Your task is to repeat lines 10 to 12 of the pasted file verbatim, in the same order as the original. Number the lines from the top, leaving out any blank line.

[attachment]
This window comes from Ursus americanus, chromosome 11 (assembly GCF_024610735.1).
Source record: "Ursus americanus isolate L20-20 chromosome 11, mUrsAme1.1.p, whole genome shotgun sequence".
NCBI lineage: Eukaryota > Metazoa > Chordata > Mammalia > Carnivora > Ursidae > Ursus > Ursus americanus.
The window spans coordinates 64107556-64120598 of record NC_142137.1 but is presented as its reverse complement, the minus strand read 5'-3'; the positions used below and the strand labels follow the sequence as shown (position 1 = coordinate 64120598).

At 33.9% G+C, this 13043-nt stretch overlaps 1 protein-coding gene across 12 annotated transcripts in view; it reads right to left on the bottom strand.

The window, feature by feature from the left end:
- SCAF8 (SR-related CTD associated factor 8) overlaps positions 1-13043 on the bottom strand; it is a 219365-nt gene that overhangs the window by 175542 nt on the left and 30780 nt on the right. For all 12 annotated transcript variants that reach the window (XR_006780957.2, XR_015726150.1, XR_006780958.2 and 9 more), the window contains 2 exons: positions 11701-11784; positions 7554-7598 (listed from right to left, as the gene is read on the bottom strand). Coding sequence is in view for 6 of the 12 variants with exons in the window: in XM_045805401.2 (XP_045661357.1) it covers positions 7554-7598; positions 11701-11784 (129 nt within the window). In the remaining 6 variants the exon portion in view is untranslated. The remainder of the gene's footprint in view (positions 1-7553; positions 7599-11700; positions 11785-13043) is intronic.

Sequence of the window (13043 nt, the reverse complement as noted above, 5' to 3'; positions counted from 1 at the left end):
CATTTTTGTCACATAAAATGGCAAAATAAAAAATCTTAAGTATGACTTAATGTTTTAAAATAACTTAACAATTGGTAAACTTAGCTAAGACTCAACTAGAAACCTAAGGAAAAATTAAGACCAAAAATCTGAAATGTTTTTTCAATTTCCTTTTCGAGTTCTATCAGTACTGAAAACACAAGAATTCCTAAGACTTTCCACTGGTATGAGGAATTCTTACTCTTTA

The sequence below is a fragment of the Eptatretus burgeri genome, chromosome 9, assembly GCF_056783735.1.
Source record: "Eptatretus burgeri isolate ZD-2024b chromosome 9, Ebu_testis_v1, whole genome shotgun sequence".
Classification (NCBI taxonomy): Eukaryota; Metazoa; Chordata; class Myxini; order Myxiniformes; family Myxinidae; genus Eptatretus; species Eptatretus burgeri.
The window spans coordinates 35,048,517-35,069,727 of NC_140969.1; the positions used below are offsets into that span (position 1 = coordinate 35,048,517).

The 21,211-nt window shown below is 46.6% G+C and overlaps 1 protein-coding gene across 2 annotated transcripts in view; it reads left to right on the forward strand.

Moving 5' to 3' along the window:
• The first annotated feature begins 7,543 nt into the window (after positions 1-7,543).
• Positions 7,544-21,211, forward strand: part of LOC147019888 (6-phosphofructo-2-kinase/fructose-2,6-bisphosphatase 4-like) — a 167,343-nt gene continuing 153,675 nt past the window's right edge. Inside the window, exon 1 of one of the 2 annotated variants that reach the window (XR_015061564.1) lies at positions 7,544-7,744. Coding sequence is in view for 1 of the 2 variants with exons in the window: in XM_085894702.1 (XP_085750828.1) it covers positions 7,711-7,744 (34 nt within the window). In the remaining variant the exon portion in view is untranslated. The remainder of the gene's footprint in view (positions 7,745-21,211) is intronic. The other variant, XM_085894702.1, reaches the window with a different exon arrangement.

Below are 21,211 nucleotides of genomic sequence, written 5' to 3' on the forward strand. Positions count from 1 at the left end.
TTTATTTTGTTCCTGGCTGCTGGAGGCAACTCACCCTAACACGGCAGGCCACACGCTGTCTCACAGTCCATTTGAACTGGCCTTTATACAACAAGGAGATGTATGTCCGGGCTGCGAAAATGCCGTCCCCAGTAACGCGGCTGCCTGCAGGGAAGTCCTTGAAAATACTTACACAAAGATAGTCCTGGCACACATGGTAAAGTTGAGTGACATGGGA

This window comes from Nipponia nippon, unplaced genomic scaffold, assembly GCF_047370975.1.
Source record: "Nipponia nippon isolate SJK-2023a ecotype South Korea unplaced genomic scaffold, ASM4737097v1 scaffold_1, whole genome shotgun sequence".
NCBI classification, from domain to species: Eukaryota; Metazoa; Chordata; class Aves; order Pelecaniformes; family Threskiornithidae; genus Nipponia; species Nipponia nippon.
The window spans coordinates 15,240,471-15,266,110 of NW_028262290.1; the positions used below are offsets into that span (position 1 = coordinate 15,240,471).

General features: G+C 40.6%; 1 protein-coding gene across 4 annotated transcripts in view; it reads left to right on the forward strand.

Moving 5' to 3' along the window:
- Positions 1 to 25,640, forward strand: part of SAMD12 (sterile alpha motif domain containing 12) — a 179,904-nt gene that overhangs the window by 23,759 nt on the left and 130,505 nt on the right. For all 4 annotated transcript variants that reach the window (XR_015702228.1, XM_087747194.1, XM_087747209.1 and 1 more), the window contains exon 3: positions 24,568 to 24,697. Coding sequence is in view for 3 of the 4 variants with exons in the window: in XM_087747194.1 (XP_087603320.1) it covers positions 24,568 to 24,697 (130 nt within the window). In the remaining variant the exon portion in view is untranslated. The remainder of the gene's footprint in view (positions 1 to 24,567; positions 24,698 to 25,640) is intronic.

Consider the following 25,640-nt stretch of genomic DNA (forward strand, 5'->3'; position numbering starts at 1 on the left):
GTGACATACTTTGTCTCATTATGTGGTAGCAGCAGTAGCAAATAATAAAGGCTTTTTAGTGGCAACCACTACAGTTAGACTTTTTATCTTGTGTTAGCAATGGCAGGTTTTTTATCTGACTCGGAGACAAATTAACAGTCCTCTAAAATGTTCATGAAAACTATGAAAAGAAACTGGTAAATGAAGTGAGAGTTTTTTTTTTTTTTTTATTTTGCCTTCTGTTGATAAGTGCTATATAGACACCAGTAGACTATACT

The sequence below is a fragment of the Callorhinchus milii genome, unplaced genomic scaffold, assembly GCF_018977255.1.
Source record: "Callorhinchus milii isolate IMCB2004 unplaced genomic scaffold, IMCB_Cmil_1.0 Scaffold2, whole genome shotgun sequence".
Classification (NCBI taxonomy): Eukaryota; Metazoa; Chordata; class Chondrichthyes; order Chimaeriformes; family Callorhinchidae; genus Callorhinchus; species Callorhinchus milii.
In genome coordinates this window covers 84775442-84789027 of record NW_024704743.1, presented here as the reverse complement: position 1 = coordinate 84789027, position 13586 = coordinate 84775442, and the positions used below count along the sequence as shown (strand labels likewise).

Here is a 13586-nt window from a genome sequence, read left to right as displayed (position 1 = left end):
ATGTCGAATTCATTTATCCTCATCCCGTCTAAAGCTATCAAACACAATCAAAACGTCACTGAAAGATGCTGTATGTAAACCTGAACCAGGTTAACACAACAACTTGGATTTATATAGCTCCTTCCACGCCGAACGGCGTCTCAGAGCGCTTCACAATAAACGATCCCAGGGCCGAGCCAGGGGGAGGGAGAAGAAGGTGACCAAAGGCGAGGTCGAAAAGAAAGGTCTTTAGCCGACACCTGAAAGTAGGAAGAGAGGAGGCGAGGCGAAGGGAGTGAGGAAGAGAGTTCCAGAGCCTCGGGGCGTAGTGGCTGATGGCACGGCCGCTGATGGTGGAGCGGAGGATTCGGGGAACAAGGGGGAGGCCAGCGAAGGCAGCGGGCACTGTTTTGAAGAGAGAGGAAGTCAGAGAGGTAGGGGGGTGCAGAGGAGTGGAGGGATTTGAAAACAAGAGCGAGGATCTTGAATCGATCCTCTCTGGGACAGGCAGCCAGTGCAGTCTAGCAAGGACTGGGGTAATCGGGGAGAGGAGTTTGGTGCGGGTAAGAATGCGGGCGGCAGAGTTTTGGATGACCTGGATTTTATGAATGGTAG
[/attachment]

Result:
The sequence below is a fragment of the Eptatretus burgeri genome, chromosome 9, assembly GCF_056783735.1.
Source record: "Eptatretus burgeri isolate ZD-2024b chromosome 9, Ebu_testis_v1, whole genome shotgun sequence".
Classification (NCBI taxonomy): Eukaryota; Metazoa; Chordata; class Myxini; order Myxiniformes; family Myxinidae; genus Eptatretus; species Eptatretus burgeri.